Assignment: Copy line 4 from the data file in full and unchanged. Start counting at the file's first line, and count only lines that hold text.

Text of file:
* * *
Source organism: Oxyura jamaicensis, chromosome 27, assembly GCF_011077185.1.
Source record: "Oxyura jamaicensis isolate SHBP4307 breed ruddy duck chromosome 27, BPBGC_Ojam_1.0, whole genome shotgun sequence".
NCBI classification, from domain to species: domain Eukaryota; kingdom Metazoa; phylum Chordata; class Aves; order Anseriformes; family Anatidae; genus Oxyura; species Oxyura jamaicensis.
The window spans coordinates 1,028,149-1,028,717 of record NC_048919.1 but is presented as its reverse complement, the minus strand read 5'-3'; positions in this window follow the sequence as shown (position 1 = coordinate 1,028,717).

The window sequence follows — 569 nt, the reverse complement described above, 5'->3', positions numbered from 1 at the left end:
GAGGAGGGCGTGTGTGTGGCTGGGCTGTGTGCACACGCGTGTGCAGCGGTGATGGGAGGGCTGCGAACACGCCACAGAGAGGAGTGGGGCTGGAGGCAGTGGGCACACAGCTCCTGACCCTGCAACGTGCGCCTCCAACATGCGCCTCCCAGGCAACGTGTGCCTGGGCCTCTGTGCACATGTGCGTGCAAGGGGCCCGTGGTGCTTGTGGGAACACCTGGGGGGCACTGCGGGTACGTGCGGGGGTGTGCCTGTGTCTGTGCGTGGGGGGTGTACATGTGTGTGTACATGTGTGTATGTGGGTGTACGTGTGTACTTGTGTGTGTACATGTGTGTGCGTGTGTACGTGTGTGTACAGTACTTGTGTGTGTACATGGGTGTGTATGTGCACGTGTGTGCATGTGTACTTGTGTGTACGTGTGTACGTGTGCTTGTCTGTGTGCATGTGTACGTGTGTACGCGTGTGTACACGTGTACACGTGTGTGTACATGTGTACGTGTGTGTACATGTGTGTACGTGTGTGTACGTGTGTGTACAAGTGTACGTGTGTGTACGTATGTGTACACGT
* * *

The window spans coordinates 1,028,149-1,028,717 of record NC_048919.1 but is presented as its reverse complement, the minus strand read 5'-3'; positions in this window follow the sequence as shown (position 1 = coordinate 1,028,717).